Can Babies Eat Cream Cheese? When?

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Written by Amy Kaczor RDN

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Famous for its thick texture and creamy taste, many parents wonder if they can feed their babies cream cheese. Also, when is too early? So let’s talk about it!

As it is pasteurized, babies can eat full-fat cream cheese when they are at least six months old. It is an excellent source of vitamins, calcium, and protein to help them grow.

Want to know more about different varieties of cream cheese and popular brands? Read on to learn about feeding it to your baby.

Is Cream Cheese Safe for Babies?

Overall, babies can consume cream cheese when they are at least six months of age (source: National Health Service). At this age, babies can consume thicker-consistency purees (source: Children’s Hospital of Philadelphia).

In fact, full-fat cream cheese is an excellent source of protein, calcium, and other vitamins that are beneficial to your baby’s healthy growth and development. 

It is important to note that the cream cheese (or any cheese or dairy product) needs to be pasteurized in order for it to be safe for your baby (source: U.S. Food and Drug Administration [FDA]).

Pasteurization is the process of heating a food product to kill any potential bacteria that may cause a foodborne illness. While commercially made cream cheeses you find at most grocery stores are pasteurized, avoid any varieties that may be made with raw milk. 

While cream cheese, in general, is safe for babies at least six months old, the variations in textures (such as whipped or with pieces of food) do make a difference in the appropriate age your baby can consume it. Let’s discuss this in table form (source: Children’s Hospital of Philadelphia).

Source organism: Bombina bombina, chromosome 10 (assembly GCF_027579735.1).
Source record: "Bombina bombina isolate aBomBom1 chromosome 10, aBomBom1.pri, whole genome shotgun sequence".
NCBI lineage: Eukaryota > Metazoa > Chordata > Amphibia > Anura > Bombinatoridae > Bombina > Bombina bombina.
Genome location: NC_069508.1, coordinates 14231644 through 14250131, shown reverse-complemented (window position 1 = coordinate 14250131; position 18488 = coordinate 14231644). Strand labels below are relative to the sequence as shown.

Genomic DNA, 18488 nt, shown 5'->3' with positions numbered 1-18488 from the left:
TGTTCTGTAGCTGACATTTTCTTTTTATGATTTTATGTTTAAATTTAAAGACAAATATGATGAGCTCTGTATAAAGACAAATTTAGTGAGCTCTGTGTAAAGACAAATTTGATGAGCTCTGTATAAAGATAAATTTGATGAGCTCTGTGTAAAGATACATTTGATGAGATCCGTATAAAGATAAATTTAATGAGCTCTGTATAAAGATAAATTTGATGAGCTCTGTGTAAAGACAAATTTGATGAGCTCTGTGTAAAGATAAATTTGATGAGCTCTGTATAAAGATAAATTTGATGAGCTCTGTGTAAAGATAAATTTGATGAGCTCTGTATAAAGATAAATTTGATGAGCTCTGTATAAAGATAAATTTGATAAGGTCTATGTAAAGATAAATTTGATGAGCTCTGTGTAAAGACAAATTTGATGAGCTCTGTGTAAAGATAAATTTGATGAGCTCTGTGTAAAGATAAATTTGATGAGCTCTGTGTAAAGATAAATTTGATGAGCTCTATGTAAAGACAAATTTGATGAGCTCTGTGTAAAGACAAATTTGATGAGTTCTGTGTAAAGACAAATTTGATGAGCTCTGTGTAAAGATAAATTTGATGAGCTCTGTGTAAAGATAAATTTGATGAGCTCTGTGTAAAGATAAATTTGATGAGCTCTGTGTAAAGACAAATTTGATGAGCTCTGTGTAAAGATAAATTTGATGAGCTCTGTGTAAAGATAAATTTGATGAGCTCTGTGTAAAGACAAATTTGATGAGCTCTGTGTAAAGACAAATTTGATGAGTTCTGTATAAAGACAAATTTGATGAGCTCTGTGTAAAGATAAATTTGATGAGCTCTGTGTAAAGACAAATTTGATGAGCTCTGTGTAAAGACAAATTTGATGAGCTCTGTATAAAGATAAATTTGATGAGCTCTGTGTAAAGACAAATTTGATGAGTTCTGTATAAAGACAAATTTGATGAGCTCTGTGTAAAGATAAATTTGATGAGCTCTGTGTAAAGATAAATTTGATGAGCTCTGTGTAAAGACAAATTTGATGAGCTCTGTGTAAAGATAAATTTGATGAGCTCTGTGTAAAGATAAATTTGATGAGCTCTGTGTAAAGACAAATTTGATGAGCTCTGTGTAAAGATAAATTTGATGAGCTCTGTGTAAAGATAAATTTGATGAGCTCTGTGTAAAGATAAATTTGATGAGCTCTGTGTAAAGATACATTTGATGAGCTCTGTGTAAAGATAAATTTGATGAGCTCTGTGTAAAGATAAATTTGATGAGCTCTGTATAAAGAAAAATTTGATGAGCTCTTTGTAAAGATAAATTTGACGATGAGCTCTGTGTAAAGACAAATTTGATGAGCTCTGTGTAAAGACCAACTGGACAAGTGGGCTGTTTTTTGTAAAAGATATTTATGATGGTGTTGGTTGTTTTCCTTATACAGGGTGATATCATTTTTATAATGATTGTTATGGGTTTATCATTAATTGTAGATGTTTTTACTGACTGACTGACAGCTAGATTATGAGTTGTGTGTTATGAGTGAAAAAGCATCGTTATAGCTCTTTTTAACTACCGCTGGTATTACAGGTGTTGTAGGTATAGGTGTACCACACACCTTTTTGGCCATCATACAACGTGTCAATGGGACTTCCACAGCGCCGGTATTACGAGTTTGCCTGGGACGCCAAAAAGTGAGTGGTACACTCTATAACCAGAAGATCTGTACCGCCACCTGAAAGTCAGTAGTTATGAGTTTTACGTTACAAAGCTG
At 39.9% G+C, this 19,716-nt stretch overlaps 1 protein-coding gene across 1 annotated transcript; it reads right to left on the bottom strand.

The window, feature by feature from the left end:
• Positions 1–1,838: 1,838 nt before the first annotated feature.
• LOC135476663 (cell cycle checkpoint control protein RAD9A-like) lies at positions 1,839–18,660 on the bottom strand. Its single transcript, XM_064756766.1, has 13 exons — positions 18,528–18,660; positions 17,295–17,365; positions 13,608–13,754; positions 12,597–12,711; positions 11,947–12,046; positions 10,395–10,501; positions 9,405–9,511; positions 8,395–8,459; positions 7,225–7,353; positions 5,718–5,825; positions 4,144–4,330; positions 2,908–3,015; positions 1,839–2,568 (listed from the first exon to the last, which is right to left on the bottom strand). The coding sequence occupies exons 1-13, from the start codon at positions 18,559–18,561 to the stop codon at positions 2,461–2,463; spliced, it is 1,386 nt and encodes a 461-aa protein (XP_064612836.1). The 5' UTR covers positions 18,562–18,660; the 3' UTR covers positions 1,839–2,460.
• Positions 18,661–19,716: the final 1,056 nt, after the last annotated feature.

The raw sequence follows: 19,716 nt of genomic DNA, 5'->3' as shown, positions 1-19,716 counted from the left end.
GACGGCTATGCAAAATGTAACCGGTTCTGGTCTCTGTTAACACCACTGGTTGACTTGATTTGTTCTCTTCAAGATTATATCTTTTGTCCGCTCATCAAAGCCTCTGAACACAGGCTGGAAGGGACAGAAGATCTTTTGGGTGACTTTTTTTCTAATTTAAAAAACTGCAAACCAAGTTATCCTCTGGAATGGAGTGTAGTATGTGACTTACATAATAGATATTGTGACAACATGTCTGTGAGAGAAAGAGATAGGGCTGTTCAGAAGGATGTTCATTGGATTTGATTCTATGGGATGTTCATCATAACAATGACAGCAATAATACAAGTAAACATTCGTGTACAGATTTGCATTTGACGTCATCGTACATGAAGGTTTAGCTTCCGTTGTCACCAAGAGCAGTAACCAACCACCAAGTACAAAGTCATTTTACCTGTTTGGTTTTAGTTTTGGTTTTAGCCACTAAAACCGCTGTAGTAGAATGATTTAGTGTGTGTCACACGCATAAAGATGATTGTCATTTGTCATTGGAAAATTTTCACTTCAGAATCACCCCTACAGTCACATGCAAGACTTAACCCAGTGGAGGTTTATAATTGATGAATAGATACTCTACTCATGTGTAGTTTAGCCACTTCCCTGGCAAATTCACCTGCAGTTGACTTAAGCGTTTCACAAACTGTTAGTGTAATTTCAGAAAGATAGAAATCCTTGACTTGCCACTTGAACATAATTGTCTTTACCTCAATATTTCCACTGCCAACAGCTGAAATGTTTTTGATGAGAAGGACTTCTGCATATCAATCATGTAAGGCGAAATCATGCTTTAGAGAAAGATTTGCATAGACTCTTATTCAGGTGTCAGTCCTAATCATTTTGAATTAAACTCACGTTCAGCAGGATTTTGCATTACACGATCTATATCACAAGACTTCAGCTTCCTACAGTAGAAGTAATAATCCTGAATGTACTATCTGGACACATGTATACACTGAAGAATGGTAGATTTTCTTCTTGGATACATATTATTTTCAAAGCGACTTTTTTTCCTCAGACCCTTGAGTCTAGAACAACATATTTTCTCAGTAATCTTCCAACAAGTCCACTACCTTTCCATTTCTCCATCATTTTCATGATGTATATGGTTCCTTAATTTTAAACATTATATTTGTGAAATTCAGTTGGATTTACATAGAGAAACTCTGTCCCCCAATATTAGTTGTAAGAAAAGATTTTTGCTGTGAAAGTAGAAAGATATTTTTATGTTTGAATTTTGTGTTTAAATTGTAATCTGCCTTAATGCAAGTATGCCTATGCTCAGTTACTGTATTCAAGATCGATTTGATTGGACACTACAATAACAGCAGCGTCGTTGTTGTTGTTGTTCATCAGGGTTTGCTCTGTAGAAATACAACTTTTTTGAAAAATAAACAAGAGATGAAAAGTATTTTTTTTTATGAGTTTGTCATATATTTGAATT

Age (in Months)Can Your Baby Eat Cream Cheese?
4 to 6 monthsNo, cannot eat cream cheese
6 to 9 monthsYes, can have smooth cream cheese that has no chunks or pieces
10 to 12 monthsYes, can have more textured cream cheese, such as flavored varieties

At six months old, your baby can have varieties that do not contain chewable chunks of solid food (source: Children’s Hospital of Philadelphia).

However, 10 to 12-month-old babies can have flavored cream cheeses with pieces and chunks, such as strawberry, garlic and chive, butter pecan, and more. Avoid any flavors like jalapeño (source: Cleveland Clinic). Also, you may want to avoid some with cold smoked fish like salmon due to the small risk of listeria or other bacterial contamination.

Furthermore, some brands of cream cheese offer different types and consistencies that have different implications for your baby.

Let’s use the popular U.S. brand, Philadelphia, as an example. They offer light, half-fat, or cream cheeses with a third of the fat. However, stick with the full-fat version as your baby needs the fat content to grow. 

Additionally, Philadelphia offers whipped and soft varieties of cream cheese. Since your baby can handle thicker-consistency pureed textures at six to nine months old, it is safe to give them small amounts of whipped cream cheese as well. In the eight to 12-month age range, a serving size of cheese for your baby is half an ounce (source: Cleveland Clinic). 

Additionally, feed your baby one flavor at a time and for a couple of consecutive tries to rule out any food allergies. 

Can Babies Eat Cream Cheese Frosting?

cream cheese frosting on cupcakes

Yes, babies can eat cream cheese frosting when they are at least six months old. However, there may be some health considerations because of the sugar content. So let’s dive into it!

A regular cream cheese frosting typically contains cream cheese (of course!), sugar, butter, and perhaps some vanilla extract. However, it is best to opt for an alcohol-free vanilla flavoring or vanilla bean if you are making it for your baby at home. 

Additionally, it is important to keep in mind the sugar content. While regular cream cheese just has a small amount of sugar, cream cheese frosting has much more added sugar, often in the form of confectioner’s sugar or powdered sugar.

Avoid giving your baby too much sugar as it can contribute to excessive and unhealthy weight gain. 

Therefore, while safe, it is best to avoid feeding your baby cream cheese frosting and offer regular cream cheese instead.

If you do feed your baby cream cheese frosting, homemade is best because you can control exactly how much added sugar it contains. 

In conclusion, I hope this article helped unpack the safety of cream cheese for your baby, the implications of the different flavors and varieties, and at what age your baby can safely consume it.